Heather Whitemanrunshim | Indigenous in Perpetuity

“Focus on being proactive and use the future as the guidance point when you [encounter] challenges. What you work for is bigger than us [individually].” -Heather Whitemanrunshim

Heather Whitemanrunshim

Heather Whitemanrunshim, photo courtesy of the Native American Rights Fund

Heather Whitemanrunshim is Apsalooke (Crow Nation). She is an attorney for the Native American Rights Fund (NARF) where she works primarily on issues pertaining to water law.

Our wide-ranging conversation touched on two issues that I am still thinking about several days later. First, we discussed the need to be vulnerable to learn language and/or culture. I think it is a common experience that people our age grew up afraid to admit we didn’t know as much language as others, or we were worried about making mistakes. The alternative is to avoid it and avoid that experience. We need to foster environments that encourage learning and make it easier to be uncomfortable and make mistakes. As a new parent, I am thinking about how to teach my child about who we are, and that requires me learning even more along the way, too.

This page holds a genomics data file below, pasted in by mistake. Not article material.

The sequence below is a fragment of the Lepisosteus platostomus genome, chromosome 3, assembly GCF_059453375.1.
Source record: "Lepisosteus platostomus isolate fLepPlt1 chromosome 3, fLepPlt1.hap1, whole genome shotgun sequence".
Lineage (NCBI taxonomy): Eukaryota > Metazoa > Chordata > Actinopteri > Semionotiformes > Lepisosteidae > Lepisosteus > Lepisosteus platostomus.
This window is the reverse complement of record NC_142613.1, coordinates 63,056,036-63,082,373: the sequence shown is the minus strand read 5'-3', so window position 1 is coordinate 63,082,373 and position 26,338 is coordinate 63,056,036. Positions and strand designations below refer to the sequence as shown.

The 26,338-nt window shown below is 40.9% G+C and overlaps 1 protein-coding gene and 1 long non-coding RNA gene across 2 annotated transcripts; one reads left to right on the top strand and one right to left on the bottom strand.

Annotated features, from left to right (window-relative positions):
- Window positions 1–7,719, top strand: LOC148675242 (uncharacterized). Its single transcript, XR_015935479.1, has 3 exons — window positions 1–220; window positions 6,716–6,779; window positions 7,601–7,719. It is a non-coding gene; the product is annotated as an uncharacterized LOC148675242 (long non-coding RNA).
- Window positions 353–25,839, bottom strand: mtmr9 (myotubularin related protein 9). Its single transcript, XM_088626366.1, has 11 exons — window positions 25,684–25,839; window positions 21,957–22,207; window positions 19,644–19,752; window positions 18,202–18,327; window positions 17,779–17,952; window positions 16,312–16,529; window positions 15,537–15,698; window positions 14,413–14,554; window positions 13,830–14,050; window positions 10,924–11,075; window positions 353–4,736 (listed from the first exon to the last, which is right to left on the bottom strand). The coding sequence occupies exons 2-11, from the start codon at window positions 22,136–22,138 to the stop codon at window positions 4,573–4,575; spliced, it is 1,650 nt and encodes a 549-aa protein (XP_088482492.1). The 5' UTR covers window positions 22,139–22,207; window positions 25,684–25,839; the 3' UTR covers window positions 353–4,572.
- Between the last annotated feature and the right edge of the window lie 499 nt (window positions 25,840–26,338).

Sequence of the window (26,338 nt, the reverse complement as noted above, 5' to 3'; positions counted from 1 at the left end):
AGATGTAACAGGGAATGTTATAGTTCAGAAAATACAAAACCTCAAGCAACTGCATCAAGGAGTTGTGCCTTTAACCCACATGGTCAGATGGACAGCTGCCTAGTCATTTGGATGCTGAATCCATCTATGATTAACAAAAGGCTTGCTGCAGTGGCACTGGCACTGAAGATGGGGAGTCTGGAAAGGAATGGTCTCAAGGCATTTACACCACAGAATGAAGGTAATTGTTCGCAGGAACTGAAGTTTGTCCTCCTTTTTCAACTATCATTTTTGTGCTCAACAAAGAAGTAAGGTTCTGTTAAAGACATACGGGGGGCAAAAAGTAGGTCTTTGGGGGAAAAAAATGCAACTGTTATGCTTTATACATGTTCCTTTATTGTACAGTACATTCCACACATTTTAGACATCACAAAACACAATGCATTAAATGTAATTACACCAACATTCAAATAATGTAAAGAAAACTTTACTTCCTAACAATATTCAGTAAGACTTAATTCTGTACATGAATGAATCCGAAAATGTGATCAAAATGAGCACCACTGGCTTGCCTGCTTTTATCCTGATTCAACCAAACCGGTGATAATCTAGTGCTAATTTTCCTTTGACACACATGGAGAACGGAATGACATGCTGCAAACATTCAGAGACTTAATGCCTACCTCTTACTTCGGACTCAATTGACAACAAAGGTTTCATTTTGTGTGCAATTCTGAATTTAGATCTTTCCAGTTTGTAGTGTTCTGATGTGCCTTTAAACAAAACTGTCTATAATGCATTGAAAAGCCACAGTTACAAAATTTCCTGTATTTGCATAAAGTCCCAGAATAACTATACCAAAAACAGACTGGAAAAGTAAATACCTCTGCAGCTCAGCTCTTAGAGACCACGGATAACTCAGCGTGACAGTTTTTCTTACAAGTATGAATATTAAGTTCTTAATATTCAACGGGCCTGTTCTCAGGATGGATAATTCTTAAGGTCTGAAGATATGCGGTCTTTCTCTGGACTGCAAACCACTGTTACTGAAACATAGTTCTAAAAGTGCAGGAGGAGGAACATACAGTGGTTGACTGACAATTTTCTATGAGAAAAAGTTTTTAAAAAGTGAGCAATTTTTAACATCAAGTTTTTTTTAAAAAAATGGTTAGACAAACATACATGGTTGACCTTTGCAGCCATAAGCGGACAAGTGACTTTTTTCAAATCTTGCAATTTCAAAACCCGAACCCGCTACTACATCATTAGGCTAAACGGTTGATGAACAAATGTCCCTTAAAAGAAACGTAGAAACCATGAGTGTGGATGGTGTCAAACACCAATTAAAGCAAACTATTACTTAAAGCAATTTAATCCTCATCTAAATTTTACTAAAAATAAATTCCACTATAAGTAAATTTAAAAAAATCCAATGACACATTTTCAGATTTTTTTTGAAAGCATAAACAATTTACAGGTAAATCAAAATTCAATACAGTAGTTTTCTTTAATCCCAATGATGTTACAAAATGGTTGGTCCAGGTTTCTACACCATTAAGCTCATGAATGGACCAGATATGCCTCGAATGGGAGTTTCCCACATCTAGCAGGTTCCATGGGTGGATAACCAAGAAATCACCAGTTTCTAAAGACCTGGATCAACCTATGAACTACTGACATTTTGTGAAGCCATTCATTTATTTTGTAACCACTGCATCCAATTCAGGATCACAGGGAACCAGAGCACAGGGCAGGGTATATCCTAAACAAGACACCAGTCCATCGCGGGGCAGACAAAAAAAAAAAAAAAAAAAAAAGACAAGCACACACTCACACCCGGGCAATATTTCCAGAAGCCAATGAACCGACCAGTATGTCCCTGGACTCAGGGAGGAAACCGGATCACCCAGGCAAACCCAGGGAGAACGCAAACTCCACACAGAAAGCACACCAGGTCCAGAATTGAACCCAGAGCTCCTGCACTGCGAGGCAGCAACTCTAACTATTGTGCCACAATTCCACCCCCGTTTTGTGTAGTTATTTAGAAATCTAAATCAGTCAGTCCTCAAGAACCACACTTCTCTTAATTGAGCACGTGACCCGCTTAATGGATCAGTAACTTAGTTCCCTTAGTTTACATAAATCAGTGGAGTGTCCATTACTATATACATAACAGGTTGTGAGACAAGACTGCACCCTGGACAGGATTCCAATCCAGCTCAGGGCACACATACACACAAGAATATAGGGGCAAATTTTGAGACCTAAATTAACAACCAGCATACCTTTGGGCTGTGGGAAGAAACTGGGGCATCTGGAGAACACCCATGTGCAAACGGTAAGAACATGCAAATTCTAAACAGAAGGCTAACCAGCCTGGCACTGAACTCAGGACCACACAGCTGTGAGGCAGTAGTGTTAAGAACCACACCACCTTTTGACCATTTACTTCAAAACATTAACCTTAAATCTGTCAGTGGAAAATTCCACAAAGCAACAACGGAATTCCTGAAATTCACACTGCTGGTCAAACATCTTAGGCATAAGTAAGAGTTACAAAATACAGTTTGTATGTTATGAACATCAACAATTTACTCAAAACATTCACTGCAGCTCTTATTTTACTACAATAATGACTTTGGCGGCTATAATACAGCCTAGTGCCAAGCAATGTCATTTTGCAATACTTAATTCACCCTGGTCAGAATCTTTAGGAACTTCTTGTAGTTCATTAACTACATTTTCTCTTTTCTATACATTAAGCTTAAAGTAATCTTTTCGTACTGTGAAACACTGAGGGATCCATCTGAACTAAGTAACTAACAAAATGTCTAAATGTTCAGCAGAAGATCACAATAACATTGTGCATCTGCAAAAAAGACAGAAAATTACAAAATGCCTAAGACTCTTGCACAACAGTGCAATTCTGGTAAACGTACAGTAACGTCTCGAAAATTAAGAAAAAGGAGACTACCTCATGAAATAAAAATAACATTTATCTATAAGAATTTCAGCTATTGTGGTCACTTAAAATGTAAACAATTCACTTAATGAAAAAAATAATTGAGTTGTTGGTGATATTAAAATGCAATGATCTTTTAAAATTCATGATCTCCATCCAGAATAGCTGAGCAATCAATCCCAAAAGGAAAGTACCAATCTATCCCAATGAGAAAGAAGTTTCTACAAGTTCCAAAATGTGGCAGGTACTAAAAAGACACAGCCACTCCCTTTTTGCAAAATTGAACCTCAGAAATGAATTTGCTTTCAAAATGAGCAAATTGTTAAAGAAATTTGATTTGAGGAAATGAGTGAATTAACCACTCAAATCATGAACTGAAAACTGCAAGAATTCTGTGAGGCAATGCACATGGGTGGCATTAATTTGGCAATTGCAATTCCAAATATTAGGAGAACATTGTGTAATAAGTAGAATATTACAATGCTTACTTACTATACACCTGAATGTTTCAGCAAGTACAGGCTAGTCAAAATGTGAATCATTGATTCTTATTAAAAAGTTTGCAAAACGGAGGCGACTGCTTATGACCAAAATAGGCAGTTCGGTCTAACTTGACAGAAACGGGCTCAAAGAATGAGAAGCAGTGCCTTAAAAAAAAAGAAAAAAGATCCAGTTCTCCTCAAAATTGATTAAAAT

She also shared the idea that we almost only focus on the concept of time immemorial with respect to the past. But she challenged us to apply the concept to the future. We will always be here into the future. I think that is just as important as thinking about the past. It helps contextualize the highs and lows of individual moments, because in the arc of one’s life, let alone many generations, those moments are small.

Digging deeper into those two points alone are worth listening, and she covered so much more!

We covered a wide range of other topics in our conversation including:

  • Not being afraid to be vulnerable when learning languages, and fostering an environment where it is encouraged to learn, not where people are discouraged because they don’t know.
  • How to work through difficult situations by providing multiple choices or consequences. For example, Heather was lonely when she left for boarding school, but when she thought about moving back home, she realized it wasn’t the right choice for her. Thinking about moving home provided the contrasting option she needed to push through to achieve her goal.
  • Being open to opportunities. Heather attended the Institute for American Indian Arts (IAIA) and eventually the University of New Mexico.  She did not consider law until a professor encouraged her to consider it. She listened to the guidance and it had a significant impact on her life. She worked for a law firm, as a public defender, for her tribe and eventually landed at Native American Rights Fund.
  • And much more. Give it a listen.

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